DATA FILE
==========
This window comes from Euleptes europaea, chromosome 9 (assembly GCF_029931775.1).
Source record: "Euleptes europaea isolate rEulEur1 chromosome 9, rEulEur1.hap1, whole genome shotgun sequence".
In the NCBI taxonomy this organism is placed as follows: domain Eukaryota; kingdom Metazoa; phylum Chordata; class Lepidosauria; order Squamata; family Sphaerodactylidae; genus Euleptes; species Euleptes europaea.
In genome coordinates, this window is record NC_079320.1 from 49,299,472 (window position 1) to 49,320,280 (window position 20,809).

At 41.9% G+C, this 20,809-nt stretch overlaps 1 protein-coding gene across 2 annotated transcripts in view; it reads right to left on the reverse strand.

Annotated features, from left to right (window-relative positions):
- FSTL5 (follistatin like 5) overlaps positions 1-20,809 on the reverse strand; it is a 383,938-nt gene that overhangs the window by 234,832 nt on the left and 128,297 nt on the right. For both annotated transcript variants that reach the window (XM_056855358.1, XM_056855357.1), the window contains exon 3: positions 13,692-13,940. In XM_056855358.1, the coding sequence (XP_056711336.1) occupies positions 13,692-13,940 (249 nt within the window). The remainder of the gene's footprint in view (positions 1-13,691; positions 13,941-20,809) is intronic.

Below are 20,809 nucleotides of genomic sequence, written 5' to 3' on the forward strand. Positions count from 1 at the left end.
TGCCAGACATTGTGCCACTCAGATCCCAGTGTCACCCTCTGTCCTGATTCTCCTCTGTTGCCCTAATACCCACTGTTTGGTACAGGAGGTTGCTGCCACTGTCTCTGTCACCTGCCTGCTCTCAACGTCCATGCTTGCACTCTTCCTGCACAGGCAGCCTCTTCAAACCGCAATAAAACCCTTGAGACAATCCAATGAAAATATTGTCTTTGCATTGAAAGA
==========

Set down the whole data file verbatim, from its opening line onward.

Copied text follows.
This window comes from Euleptes europaea, chromosome 9 (assembly GCF_029931775.1).
Source record: "Euleptes europaea isolate rEulEur1 chromosome 9, rEulEur1.hap1, whole genome shotgun sequence".
In the NCBI taxonomy this organism is placed as follows: domain Eukaryota; kingdom Metazoa; phylum Chordata; class Lepidosauria; order Squamata; family Sphaerodactylidae; genus Euleptes; species Euleptes europaea.
In genome coordinates, this window is record NC_079320.1 from 49,299,472 (window position 1) to 49,320,280 (window position 20,809).

At 41.9% G+C, this 20,809-nt stretch overlaps 1 protein-coding gene across 2 annotated transcripts in view; it reads right to left on the reverse strand.

Annotated features, from left to right (window-relative positions):
- FSTL5 (follistatin like 5) overlaps positions 1-20,809 on the reverse strand; it is a 383,938-nt gene that overhangs the window by 234,832 nt on the left and 128,297 nt on the right. For both annotated transcript variants that reach the window (XM_056855358.1, XM_056855357.1), the window contains exon 3: positions 13,692-13,940. In XM_056855358.1, the coding sequence (XP_056711336.1) occupies positions 13,692-13,940 (249 nt within the window). The remainder of the gene's footprint in view (positions 1-13,691; positions 13,941-20,809) is intronic.

Below are 20,809 nucleotides of genomic sequence, written 5' to 3' on the forward strand. Positions count from 1 at the left end.
TGCCAGACATTGTGCCACTCAGATCCCAGTGTCACCCTCTGTCCTGATTCTCCTCTGTTGCCCTAATACCCACTGTTTGGTACAGGAGGTTGCTGCCACTGTCTCTGTCACCTGCCTGCTCTCAACGTCCATGCTTGCACTCTTCCTGCACAGGCAGCCTCTTCAAACCGCAATAAAACCCTTGAGACAATCCAATGAAAATATTGTCTTTGCATTGAAAGA